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THE COMMON APPROACH TO FEDERAL ENTERPRISE ARCHITECTURE

THE COMMON APPROACH TO FEDERAL ENTERPRISE ARCHITECTURE

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Published by: FedScoop on May 07, 2012
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THE COMMON APPROACHTO FEDERAL ENTERPRISEARCHITECTURE
 
May 2, 2012
 
 
 A Common Approach to Federal Enterprise Architecture, May 2, 2012
 
Page 2
Table of Contents
Introduction…………………………………………………………….. 3
 Overall Concept
……………………………………………………….. 4
 Primary
Outcomes ……………………………………………………..
5
Levels of Scope …………………………………………………………
8
Basic Elements …………………………………………………………
11Documentation
…………..……………………………………………..
26
Reference Models ………………………………………………………
31Plans and Views
………………………………………………………..
35 Appendices
Terms and Definitions ……………..………………………………
44Refe
rences …………………………………………......……………. 51
 
 
 A Common Approach to Federal Enterprise Architecture, May 2, 2012
 
Page 3
INTRODUCTION
This document provides guidance for a common approach to the practice of Enterprise Architecture (EA) throughout the Executive Branch of the U.S. Federal Government.Federal law and policy require Agency Heads to develop and maintain an agency-wideenterprise architecture that integrates strategic drivers, business requirements, andtechnology solutions.
1
 
2
The
Common Approach to Federal Enterprise Architecture 
 promotes increased levels of mission effectiveness by standardizing the development anduse of architectures within and between Federal Agencies.
3
 
4
This includes principles forusing EA to help agencies eliminate waste and duplication, increase shared services, closeperformance gaps, and promote engagement among government, industry, and citizens.The target audience for this document is Federal Government employees who plan,approve, and execute Agency programs, and those in industry who support those activities.Within the Federal Government there are over 300 organizational entities of differing size,scope, and complexity which include departments, administrations, bureaus, commissions,agencies, and boards. These entities employ more than 2.6 million people and spend over$3.4 trillion each year to perform their mission functions, often through services that aredirected to customer groups that include citizens, industry, academia, non-profits, andother government agencies in the U.S. and abroad. Over $80 billion of annual federalspending is devoted to various forms of information technology (IT) that enable thousandsof mission and support services across the Executive Branch and with external groups.During the past several years many Agency budgets have gone from flat to declining, yet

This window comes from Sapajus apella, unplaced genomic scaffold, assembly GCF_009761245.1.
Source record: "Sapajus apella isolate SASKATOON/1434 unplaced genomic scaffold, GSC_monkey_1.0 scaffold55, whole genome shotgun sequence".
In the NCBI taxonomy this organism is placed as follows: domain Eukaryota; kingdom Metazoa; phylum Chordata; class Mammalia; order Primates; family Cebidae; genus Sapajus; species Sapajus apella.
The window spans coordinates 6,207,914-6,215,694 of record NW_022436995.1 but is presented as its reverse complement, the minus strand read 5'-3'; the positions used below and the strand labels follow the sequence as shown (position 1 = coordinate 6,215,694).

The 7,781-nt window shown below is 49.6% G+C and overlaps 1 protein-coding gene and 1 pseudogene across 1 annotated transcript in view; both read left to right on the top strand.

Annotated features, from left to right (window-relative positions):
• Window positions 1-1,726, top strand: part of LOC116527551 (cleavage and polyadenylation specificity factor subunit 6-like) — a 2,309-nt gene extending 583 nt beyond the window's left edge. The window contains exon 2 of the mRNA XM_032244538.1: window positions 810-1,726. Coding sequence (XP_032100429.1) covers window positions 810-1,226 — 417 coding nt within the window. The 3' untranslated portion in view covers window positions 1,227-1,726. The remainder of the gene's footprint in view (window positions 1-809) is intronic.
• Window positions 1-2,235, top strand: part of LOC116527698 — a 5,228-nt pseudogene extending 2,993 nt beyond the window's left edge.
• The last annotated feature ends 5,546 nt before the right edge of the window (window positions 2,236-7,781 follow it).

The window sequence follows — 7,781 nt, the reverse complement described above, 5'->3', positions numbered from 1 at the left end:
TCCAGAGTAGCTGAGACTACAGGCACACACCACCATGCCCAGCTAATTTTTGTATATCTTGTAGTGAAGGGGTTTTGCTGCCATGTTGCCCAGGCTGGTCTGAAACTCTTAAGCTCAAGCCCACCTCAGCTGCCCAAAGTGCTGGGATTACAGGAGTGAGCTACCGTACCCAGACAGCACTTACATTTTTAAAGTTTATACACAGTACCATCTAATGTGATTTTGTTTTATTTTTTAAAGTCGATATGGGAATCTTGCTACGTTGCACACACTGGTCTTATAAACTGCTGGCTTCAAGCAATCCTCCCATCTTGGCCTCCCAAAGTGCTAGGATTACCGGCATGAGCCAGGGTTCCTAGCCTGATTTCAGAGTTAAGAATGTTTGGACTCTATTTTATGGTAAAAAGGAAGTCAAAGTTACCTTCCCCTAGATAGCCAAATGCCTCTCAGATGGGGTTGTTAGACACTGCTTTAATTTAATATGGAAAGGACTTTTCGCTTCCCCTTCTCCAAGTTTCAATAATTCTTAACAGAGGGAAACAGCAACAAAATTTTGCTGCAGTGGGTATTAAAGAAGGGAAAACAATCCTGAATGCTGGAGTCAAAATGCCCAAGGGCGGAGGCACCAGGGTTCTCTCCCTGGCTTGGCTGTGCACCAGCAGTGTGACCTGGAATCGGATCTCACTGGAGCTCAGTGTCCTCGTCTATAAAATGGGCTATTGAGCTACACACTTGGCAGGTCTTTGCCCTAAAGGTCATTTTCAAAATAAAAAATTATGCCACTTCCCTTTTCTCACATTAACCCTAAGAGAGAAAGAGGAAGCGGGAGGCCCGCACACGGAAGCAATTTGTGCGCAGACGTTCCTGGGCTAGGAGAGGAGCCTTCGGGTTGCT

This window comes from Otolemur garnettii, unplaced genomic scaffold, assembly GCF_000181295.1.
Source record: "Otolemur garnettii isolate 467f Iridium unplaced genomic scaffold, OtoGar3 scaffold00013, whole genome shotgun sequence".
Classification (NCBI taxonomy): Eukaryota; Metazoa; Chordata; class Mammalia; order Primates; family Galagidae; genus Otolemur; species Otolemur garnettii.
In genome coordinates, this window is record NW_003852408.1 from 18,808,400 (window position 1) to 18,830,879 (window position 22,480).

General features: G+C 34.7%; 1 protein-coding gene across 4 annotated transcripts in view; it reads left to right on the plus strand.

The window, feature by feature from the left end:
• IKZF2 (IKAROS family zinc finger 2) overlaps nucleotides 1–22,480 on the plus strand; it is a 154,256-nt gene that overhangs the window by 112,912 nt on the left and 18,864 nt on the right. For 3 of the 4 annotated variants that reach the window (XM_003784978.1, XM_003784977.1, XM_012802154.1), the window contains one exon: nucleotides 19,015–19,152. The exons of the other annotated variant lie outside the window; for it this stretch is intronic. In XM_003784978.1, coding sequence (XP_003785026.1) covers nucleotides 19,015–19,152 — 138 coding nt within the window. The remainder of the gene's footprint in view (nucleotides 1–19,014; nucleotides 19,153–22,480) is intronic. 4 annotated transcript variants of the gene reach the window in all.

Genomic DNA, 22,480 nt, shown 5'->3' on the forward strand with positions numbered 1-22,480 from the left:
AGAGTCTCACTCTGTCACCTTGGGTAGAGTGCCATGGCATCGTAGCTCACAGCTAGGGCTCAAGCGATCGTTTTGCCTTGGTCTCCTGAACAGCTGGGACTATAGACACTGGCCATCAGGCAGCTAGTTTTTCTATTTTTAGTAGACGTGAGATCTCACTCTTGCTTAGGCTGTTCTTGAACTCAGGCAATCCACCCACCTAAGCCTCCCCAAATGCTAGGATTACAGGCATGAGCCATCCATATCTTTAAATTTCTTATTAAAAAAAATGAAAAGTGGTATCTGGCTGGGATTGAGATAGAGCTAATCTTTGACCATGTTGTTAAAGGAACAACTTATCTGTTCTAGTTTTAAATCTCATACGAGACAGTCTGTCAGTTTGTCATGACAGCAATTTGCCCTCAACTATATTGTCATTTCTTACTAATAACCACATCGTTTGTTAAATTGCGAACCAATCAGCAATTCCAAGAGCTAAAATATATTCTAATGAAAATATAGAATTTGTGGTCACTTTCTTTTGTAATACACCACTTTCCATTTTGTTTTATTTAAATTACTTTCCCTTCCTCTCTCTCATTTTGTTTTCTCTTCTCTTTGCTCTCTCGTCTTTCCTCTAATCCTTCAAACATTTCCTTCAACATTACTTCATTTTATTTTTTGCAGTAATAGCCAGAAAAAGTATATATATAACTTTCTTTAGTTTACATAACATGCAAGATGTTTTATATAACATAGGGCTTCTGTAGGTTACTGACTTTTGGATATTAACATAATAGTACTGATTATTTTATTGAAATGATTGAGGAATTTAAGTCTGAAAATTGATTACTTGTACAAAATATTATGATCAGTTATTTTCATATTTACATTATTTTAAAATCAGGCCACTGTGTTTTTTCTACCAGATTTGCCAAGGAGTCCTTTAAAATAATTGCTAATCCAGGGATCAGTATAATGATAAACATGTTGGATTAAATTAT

the public’s
expectations of government continue to rise. In response, there has been awidespread call from Congress, the Administration, citizens, and industry for more cost-efficient Agency operating models and more transparency in tracking the performance of federal programs. Shrinking budgets increase the urgency for accomplishing these changesso that scarce resources can be directed to areas of the Agency that will contribute the mostvalue. The
Common Approach to Federal Enterprise Architecture 
accelerates Agencybusiness transformation and new technology enablement by providing standardization,design principles, scalability, an enterprise roadmap, and a repeatable architecture projectmethod that is more agile and useful and will produce more authoritative information forintra- and inter-Agency planning, decision-making, and management.
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Congressional mandates for IT architecture are contained in the Clinger-Cohen Act of 1996 (P.L. 104-106) which wasupdated and revised by the E-Government Act of 2002 (P.L. 107-347) to reflect enterprise architecture.
 
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Related implementation guidance from the Office of Management and Budget is contained in various documents, includingCirculars A-11, A-130, Memoranda 97-16, 00-10, 05-22, 11-29, 12-10, and the
Digital Government Strategy 
.
3
This document replaces document:
 A Practical Guide to Federal Enterprise Architecture 
”,
February 2001.
 
4
 
The Government Performance and Results Modernization Act of 2010 (P.L. 111-352) addresses agency strategic plans /priority goals
.
 

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